Would I be a good candidate for a breast augmentation? If so, can it be achieved without a breast lift?

If a lift is required what options do I have? Not interested in a vertical lift.

Doctor Answers (15)

Would I be a good candidate for a breast augmentation? If so, can it be achieved without a lift?

+1
Hello! Thank you for your question! Breast augmentation is a procedure often sought by women to increase size, add upper pole fullness and projection along with improve shape and symmetry of her breasts. Women who have the breast augmentation done report increased self-confidence, self-esteem, and more comfortable with her body. In fact, it has been the most popular procedure in plastic surgery in the US for the past few years. You appear to be an excellent candidate but would definitely consider a breast lift due to your droop in order to improve overall shape. I would not sacrifice incision to compromise breast shape - I think a vertical lift would give you best result b

Things to to consider during your consultation, which your surgeon will discuss with you, include implant type (saline vs silicone), shape/texturing of implant (round vs shaped/textured vs non-textured), implant position (sub pectoral, subglandular, or subfascial), incision (inframammary fold, periareolar, axillary, or TUBA), and size of implant. This can be performed with/out a breast lift, which would serve to obtain symmetry in breast size or nipple position as well as improve shape. Good communication between you and your surgeon of your expectations is warranted - choosing your surgeon wisely is the first step. Discussion of your wishes and having an honest and open dialog of your procedure is mandatory. I have found that photographs brought by the patient is helpful to get a visualization of the appearance you wish for in terms of size, shape, fullness, etc. In addition, your surgeon's pre and postoperative photographs should demonstrate a realistic goal for you. Once this has been accomplished, allow your surgeon to utilize his/her best medical judgment during the procedure to finesse the best possible result for you after preoperative biodimensional planning and fitting the right implant for your breast width. Too large of implants for the woman often destroys the breast pocket and breast shape, thus creating an oft seen in correctable problem later.

In general, implant size does not correlate with cup size. The cup size itself will vary from manufacturer to manufacturer as well as who is doing the actual measurements. Thus, cup size or implant size is never a reliable indicator for your breast size. I typically encourage my patients not to communicate her desires in cup size but more on the actual look and appearance. Your breast width is the most important measurement.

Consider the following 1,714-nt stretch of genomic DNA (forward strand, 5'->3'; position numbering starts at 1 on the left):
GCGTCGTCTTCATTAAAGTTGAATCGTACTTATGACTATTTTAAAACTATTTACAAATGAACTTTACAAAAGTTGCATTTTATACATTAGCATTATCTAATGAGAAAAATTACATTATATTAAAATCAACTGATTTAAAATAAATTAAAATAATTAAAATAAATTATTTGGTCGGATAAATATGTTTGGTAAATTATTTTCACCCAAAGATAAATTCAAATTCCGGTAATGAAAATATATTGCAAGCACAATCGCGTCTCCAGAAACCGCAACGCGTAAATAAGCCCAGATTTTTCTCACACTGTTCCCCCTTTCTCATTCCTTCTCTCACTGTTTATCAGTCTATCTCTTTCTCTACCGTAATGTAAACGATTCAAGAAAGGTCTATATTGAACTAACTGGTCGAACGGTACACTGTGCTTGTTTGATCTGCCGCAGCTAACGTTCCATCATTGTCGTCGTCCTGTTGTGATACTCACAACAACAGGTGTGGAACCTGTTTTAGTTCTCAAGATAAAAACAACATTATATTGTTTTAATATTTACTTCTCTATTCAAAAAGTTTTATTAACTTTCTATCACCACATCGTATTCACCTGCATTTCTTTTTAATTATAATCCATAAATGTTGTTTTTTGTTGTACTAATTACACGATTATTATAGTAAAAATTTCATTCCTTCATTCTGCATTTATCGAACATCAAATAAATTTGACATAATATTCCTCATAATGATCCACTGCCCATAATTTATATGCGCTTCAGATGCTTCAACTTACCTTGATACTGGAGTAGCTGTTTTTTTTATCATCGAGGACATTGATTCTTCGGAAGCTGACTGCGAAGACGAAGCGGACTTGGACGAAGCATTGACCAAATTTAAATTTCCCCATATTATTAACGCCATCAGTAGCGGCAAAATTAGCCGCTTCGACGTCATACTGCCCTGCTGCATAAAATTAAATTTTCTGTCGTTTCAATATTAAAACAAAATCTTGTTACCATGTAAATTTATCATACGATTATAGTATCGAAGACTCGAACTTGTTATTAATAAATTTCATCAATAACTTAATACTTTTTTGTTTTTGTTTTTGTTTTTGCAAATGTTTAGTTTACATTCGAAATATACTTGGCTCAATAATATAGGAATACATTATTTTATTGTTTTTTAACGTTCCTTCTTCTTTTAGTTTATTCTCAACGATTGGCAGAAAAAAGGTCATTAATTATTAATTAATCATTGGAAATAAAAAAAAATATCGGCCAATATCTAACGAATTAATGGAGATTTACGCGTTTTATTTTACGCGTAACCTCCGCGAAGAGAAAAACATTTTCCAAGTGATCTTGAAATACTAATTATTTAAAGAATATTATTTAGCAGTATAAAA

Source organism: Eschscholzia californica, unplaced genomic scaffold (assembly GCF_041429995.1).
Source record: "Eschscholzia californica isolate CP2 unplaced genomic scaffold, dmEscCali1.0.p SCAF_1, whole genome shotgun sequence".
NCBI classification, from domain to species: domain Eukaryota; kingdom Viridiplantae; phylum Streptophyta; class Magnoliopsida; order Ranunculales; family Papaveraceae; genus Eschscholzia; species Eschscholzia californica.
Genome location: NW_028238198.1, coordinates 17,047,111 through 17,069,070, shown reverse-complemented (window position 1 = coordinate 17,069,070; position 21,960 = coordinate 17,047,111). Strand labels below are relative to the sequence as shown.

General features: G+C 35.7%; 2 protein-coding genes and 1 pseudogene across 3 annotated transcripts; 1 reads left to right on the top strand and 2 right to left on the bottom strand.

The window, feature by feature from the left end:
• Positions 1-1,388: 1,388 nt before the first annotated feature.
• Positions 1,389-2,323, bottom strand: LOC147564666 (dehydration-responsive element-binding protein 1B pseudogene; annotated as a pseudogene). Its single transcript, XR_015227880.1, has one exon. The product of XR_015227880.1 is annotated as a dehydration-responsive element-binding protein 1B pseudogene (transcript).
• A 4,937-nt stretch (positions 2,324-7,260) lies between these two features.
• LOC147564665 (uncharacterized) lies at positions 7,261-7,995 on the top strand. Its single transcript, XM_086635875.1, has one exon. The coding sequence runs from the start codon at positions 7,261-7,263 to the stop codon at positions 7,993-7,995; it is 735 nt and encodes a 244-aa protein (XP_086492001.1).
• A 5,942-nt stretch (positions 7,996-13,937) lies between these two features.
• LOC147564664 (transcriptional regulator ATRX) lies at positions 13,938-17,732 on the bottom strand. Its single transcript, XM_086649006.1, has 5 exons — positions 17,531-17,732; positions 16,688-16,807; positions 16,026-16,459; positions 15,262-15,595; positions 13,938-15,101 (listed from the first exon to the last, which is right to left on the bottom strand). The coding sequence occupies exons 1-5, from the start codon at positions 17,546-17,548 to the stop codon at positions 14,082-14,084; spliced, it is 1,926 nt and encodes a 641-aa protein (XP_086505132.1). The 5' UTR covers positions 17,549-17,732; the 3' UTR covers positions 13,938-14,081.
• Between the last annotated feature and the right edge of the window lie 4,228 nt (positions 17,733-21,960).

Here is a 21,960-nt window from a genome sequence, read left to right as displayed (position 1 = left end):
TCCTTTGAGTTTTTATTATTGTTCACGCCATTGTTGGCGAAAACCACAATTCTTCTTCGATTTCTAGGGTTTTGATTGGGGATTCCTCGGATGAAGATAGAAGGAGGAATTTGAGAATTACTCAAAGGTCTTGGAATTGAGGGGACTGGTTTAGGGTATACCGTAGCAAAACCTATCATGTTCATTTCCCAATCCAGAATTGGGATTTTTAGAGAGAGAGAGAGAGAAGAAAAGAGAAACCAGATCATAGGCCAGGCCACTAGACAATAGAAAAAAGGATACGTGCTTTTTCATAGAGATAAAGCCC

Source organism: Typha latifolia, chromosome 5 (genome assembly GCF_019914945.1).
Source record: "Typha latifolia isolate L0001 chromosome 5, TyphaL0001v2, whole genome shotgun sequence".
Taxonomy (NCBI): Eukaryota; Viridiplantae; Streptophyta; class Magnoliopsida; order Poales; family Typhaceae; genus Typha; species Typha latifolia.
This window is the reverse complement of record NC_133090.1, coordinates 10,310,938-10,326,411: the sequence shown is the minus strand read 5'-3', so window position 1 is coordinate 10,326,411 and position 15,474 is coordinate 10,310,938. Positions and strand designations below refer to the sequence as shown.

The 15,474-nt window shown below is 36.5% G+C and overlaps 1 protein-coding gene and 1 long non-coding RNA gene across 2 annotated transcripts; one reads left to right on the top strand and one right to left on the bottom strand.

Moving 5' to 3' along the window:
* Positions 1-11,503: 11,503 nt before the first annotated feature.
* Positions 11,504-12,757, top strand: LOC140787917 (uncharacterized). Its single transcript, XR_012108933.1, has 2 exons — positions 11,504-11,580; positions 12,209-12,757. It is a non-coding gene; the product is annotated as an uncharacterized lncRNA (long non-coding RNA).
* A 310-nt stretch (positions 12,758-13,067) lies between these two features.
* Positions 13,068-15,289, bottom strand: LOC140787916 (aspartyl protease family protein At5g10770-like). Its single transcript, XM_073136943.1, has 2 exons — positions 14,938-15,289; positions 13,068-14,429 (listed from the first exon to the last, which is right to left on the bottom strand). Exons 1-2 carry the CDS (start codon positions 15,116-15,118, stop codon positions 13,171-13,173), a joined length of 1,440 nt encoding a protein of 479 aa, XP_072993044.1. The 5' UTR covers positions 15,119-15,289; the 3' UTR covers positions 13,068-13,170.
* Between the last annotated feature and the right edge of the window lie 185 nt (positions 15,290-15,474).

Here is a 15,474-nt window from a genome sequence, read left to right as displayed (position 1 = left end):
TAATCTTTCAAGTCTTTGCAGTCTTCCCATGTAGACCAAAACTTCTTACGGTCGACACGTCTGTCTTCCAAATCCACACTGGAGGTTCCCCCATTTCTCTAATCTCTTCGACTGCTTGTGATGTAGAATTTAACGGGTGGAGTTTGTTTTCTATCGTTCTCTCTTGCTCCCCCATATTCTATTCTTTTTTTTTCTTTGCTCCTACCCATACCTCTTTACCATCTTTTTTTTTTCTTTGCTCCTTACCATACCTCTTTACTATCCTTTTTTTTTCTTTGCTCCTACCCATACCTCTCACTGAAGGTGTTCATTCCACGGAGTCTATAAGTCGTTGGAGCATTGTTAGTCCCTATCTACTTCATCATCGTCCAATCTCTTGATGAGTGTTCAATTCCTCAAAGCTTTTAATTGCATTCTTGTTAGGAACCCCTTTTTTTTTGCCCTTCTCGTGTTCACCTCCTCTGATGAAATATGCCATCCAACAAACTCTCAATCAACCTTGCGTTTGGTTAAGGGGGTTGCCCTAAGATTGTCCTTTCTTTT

Hope me that this helps! Best wishes for a wonderful result!


Scottsdale Plastic Surgeon
5.0 out of 5 stars 12 reviews

Breast lift and implants

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You have breast ptosis and an implant alone will likely not fill your tissues to the point of ptosis correction. When you go to your consultation I would suggest that you be open and open minded about your tolerance for scars.  The vertical component of the mastopexy gives the surgeon much more control of nipple location than does the circumareloar approach.  Having said that, many patients to whom a vertical lift is recommended refuse it - if one is recommended to you and you refuse it just be clear about your expectations of the aesthetics after surgery.

Michael B. Tantillo, MD
Boston Plastic Surgeon
5.0 out of 5 stars 17 reviews

Breast augmentation without breast lift

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Thank you for your inquiry about breast implants.

From the photo, your breasts look as though they definitely need a lift (mastopexy) as well as or instead of implants. Best wishes.

Elizabeth Morgan, MD, PhD
Atlanta Plastic Surgeon
4.5 out of 5 stars 22 reviews

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Augmentation when drooping

+1
requires a lift and your photos suggests you have ptosis (drooping) that would require it for a 'good' result.  Your nipples are also not centered and you could consider having them moved.  Discuss this with your chosen surgeon.

Curtis Wong, MD
Redding Plastic Surgeon
4.5 out of 5 stars 17 reviews

Lift and augmentation

+1
The answer to your question should be based on your assessment.  If you feel your breasts are low and/or sagging now, then you will feel the same way after a breast augmentation, only you will be larger.  If you feel they are low or saggy, you will require a lift to achieve your aesthetic goals of perkier breasts with more fullness in the upper pole.  A lift is well worth it to achieve a pretty breast shape.   

David Marcus, MD
Santa Rosa Plastic Surgeon
5.0 out of 5 stars 13 reviews

Needing a breast lift

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From your photo I would say that it is very likely that you would want to have a lift with your breast implant surgery.  As to the type of lift, deciding this will require an exam but more importantly an in-depth discussion about your goals as far as size, shape, and feel of the breasts that you hope to have after surgery.  Several options are available and so I recommend that you have a consultation with a board certified plastic surgeon to get a comprehensive and individualized evaluation.
Best wishes!

Adam David Lowenstein, MD, FACS
Santa Barbara Plastic Surgeon
5.0 out of 5 stars 28 reviews

Breast lift

+1